Like 9.5 fingers said, drilling the holes for the side rail aluminum angle wasn't that difficult. I measured from the top of the TS wing to the middle of the T-miter slot in the rip fence rails, then subtracted the width of the melamine from that measurement, and used that to measure from the corner of the aluminum angle and drilled the hole. The table fit perfect first try. Only two bolts in each aluminum angle, too.

                          I used Plexiglas for the insert, I was thinking it would be nice to see light from under the table. I'm planning to mount a light under the table...LEDs on the Ridgid router sound like a great option, I wish my Bosch had those! If light isn't an issue, 20 bucks for an insert is pretty cheap.

                          This was my first attempt at making a router table, and I figured I may be making another one some day, using what I learn from this one. The insert was the trickiest part of construction for me. (I rounded the insert corners to fit the rabbeted cutout in the melamine, rather than try to chisel corners in the melamine.) But getting the insert to fit in the table is an art. It can't be too high or too low. Melamine cuts aren't smooth, so I ended up making the rabbet a little deeper than it needed to be, then filled in with wood putty. And I still ended up using a couple pieces of paper to get it right (pic attached). Again, maybe a bit crude for some folks, but the table works great, and I have less than $30 invested in it. But if (when!) I make another table, I'll spend more time on the insert. (Actually, I expect to have a "real" shop in a couple years, with lots more room, and then I'll want to make a dedicated router table. I like Tom Clark's design the best so far.)

                          And yes, rprice54 was a great resource in this project. Thanks rprice54!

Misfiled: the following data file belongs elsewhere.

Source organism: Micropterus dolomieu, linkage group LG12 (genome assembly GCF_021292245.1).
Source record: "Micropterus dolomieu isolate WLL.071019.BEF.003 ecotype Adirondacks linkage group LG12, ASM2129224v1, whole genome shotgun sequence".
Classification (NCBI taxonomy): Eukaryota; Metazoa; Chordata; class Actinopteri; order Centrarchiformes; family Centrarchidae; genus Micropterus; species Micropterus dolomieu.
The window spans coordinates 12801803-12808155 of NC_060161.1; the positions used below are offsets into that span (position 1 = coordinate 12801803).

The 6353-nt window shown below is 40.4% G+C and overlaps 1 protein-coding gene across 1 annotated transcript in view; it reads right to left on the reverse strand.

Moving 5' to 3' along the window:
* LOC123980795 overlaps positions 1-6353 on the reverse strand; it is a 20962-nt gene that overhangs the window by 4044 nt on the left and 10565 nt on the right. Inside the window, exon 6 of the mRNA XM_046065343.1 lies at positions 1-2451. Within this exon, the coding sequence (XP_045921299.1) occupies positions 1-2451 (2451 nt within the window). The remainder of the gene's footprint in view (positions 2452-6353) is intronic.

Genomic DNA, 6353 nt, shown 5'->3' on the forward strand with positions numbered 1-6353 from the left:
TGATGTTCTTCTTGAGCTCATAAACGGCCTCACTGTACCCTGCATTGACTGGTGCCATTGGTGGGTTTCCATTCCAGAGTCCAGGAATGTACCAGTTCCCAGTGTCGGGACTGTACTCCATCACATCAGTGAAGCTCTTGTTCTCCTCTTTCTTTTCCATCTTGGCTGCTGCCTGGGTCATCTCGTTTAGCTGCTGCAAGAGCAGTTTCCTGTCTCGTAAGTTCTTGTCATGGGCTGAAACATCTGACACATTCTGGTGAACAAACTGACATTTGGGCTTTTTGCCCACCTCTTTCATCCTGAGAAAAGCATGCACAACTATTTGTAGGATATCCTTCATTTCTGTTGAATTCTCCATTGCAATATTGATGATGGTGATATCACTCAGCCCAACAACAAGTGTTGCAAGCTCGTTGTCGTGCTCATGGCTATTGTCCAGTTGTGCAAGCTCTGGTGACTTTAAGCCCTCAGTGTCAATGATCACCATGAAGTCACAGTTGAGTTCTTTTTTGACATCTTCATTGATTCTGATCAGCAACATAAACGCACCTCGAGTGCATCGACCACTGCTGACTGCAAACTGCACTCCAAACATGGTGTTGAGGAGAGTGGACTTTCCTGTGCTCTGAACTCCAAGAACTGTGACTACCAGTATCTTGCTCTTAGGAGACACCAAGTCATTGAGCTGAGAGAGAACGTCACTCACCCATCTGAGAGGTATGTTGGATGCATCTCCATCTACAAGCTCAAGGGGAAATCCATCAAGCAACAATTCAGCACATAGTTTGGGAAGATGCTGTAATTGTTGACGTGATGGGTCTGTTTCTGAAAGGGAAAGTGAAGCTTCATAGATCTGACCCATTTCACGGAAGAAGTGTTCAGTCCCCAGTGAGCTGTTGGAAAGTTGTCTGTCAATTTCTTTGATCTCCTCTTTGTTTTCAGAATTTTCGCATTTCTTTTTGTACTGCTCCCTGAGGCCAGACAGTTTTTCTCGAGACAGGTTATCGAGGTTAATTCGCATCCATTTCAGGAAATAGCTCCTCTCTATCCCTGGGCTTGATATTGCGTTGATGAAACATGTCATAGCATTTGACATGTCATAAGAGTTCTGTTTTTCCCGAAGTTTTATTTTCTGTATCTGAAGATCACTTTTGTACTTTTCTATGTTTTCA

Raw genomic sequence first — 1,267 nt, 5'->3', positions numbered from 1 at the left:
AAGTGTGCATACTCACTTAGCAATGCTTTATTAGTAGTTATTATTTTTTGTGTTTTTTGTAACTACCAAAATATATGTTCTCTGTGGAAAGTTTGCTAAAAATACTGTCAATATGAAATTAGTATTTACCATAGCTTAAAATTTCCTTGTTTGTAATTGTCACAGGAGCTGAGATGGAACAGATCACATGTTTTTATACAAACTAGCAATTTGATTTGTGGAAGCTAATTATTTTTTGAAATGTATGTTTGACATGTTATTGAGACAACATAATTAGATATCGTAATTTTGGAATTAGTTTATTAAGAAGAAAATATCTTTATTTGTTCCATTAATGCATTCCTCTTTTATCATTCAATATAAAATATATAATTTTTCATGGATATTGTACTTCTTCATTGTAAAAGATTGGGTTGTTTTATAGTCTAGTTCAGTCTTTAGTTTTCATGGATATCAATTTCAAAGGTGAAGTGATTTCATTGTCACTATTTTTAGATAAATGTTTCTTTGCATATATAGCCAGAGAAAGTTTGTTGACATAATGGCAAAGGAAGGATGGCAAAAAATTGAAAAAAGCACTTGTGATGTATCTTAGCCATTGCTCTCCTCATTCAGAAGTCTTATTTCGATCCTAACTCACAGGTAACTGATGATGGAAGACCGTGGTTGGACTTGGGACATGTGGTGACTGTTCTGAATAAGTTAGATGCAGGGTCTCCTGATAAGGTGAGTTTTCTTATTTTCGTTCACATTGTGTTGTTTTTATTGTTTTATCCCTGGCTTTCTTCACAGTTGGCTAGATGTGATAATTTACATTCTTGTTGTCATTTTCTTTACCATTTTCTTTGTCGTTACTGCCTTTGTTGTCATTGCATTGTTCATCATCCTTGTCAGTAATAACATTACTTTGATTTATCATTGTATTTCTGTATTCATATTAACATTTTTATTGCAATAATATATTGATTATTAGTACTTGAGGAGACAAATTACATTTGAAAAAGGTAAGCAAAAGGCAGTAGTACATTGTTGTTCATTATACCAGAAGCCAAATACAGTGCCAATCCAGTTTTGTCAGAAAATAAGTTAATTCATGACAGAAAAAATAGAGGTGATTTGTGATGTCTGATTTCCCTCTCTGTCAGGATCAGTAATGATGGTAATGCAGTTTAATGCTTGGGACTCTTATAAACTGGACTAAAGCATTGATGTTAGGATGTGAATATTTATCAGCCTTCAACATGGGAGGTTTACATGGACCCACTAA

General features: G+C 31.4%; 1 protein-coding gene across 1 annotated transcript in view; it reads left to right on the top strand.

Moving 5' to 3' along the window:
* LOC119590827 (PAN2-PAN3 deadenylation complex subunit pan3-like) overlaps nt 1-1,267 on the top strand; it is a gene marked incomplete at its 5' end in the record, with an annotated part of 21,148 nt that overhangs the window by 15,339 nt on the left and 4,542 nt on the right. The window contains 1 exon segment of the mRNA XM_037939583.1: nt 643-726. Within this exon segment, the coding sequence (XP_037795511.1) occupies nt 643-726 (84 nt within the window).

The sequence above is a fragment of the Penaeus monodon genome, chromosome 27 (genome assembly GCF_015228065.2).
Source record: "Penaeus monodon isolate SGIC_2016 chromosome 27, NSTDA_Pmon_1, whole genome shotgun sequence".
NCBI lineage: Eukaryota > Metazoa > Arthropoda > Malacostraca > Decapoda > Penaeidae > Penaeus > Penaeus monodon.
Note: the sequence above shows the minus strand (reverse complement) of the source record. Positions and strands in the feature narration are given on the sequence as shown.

- djb
                          Attached Files
                          Last edited by djb; 04-06-2007, 09:12 AM.
                          sigpic

                          A Democracy is 2 wolves and 1 sheep voting on what to have for lunch.

                          Restore the Republic.

                          Comment


                          • #14
                            Re: Router Extension Leaf

                            DJB how did you make the support leg cutouts to precisey fit the table edge and the stand? any pointers are appreciated.
                            there's a solution to every problem.....you just have to be willing to find it.

                            Comment


                            • #15
                              Re: Router Extension Leaf

                              Originally posted by FINER9998 View Post
                              DJB how did you make the support leg cutouts to precisey fit the table edge and the stand? any pointers are appreciated.
                              I started by using two scraps of 1x3s that were each too short for a support brace. Holding them together I could determine the angle needed at both ends, and with both angles cut I got an estimate for the length. Then I cut another 1x3 (long enough to make a support), cutting it a little too long. Finally I could "sneak up" on the correct length by trimming a little off one end with the band saw.

                              - djb
                              sigpic

                              A Democracy is 2 wolves and 1 sheep voting on what to have for lunch.

                              Restore the Republic.

                              Comment